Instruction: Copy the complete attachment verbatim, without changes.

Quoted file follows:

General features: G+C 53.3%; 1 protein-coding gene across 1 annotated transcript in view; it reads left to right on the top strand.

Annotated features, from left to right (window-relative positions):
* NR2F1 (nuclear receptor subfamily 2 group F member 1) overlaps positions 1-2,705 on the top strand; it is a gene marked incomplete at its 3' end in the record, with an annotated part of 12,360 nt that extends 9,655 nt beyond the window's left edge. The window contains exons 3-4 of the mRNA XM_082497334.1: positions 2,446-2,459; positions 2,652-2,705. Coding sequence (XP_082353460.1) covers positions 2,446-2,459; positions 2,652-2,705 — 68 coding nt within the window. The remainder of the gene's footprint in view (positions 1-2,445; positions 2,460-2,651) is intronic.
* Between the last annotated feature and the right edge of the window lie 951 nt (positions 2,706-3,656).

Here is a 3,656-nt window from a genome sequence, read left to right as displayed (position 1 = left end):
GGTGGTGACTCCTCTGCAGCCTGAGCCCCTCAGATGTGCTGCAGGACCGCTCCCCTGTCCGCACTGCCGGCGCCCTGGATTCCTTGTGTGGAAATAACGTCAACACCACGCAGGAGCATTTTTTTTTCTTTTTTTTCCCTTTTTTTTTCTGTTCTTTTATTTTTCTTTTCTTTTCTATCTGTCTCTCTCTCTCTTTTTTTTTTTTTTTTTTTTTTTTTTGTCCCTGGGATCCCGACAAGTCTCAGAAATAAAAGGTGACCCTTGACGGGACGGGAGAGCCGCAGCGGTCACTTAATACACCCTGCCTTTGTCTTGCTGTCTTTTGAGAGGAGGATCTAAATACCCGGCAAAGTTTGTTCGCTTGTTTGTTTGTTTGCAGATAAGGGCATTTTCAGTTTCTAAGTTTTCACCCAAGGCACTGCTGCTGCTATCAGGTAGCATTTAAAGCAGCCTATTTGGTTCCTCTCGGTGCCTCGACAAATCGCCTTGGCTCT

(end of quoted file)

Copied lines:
General features: G+C 53.3%; 1 protein-coding gene across 1 annotated transcript in view; it reads left to right on the top strand.

Annotated features, from left to right (window-relative positions):
* NR2F1 (nuclear receptor subfamily 2 group F member 1) overlaps positions 1-2,705 on the top strand; it is a gene marked incomplete at its 3' end in the record, with an annotated part of 12,360 nt that extends 9,655 nt beyond the window's left edge. The window contains exons 3-4 of the mRNA XM_082497334.1: positions 2,446-2,459; positions 2,652-2,705. Coding sequence (XP_082353460.1) covers positions 2,446-2,459; positions 2,652-2,705 — 68 coding nt within the window. The remainder of the gene's footprint in view (positions 1-2,445; positions 2,460-2,651) is intronic.
* Between the last annotated feature and the right edge of the window lie 951 nt (positions 2,706-3,656).

Here is a 3,656-nt window from a genome sequence, read left to right as displayed (position 1 = left end):
GGTGGTGACTCCTCTGCAGCCTGAGCCCCTCAGATGTGCTGCAGGACCGCTCCCCTGTCCGCACTGCCGGCGCCCTGGATTCCTTGTGTGGAAATAACGTCAACACCACGCAGGAGCATTTTTTTTTCTTTTTTTTCCCTTTTTTTTTCTGTTCTTTTATTTTTCTTTTCTTTTCTATCTGTCTCTCTCTCTCTTTTTTTTTTTTTTTTTTTTTTTTTTGTCCCTGGGATCCCGACAAGTCTCAGAAATAAAAGGTGACCCTTGACGGGACGGGAGAGCCGCAGCGGTCACTTAATACACCCTGCCTTTGTCTTGCTGTCTTTTGAGAGGAGGATCTAAATACCCGGCAAAGTTTGTTCGCTTGTTTGTTTGTTTGCAGATAAGGGCATTTTCAGTTTCTAAGTTTTCACCCAAGGCACTGCTGCTGCTATCAGGTAGCATTTAAAGCAGCCTATTTGGTTCCTCTCGGTGCCTCGACAAATCGCCTTGGCTCT